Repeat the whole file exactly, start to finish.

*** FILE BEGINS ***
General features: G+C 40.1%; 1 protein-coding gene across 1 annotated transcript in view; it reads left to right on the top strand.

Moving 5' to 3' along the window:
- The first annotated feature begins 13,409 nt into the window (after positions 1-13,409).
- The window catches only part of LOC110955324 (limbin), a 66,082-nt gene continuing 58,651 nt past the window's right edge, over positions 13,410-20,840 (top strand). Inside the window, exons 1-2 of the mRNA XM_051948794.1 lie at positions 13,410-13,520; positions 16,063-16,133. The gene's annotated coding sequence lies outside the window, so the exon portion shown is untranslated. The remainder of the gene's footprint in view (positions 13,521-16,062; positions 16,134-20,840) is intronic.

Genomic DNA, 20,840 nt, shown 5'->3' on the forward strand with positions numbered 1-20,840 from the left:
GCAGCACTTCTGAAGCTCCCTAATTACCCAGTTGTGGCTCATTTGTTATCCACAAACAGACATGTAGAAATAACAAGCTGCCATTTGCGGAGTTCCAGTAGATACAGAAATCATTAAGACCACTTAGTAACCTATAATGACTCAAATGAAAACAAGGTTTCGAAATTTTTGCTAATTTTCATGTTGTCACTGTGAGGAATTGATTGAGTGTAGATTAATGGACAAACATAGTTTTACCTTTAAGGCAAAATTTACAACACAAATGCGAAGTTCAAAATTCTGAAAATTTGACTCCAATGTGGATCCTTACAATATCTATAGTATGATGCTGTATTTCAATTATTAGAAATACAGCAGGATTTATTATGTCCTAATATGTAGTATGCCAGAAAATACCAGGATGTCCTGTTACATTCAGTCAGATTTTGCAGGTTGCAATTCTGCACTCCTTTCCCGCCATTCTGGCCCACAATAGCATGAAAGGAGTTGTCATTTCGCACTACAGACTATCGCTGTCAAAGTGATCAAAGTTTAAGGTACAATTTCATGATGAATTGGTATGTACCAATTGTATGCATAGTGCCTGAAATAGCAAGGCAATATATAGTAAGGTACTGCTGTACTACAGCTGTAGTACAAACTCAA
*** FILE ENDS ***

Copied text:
General features: G+C 40.1%; 1 protein-coding gene across 1 annotated transcript in view; it reads left to right on the top strand.

Moving 5' to 3' along the window:
- The first annotated feature begins 13,409 nt into the window (after positions 1-13,409).
- The window catches only part of LOC110955324 (limbin), a 66,082-nt gene continuing 58,651 nt past the window's right edge, over positions 13,410-20,840 (top strand). Inside the window, exons 1-2 of the mRNA XM_051948794.1 lie at positions 13,410-13,520; positions 16,063-16,133. The gene's annotated coding sequence lies outside the window, so the exon portion shown is untranslated. The remainder of the gene's footprint in view (positions 13,521-16,062; positions 16,134-20,840) is intronic.

Genomic DNA, 20,840 nt, shown 5'->3' on the forward strand with positions numbered 1-20,840 from the left:
GCAGCACTTCTGAAGCTCCCTAATTACCCAGTTGTGGCTCATTTGTTATCCACAAACAGACATGTAGAAATAACAAGCTGCCATTTGCGGAGTTCCAGTAGATACAGAAATCATTAAGACCACTTAGTAACCTATAATGACTCAAATGAAAACAAGGTTTCGAAATTTTTGCTAATTTTCATGTTGTCACTGTGAGGAATTGATTGAGTGTAGATTAATGGACAAACATAGTTTTACCTTTAAGGCAAAATTTACAACACAAATGCGAAGTTCAAAATTCTGAAAATTTGACTCCAATGTGGATCCTTACAATATCTATAGTATGATGCTGTATTTCAATTATTAGAAATACAGCAGGATTTATTATGTCCTAATATGTAGTATGCCAGAAAATACCAGGATGTCCTGTTACATTCAGTCAGATTTTGCAGGTTGCAATTCTGCACTCCTTTCCCGCCATTCTGGCCCACAATAGCATGAAAGGAGTTGTCATTTCGCACTACAGACTATCGCTGTCAAAGTGATCAAAGTTTAAGGTACAATTTCATGATGAATTGGTATGTACCAATTGTATGCATAGTGCCTGAAATAGCAAGGCAATATATAGTAAGGTACTGCTGTACTACAGCTGTAGTACAAACTCAA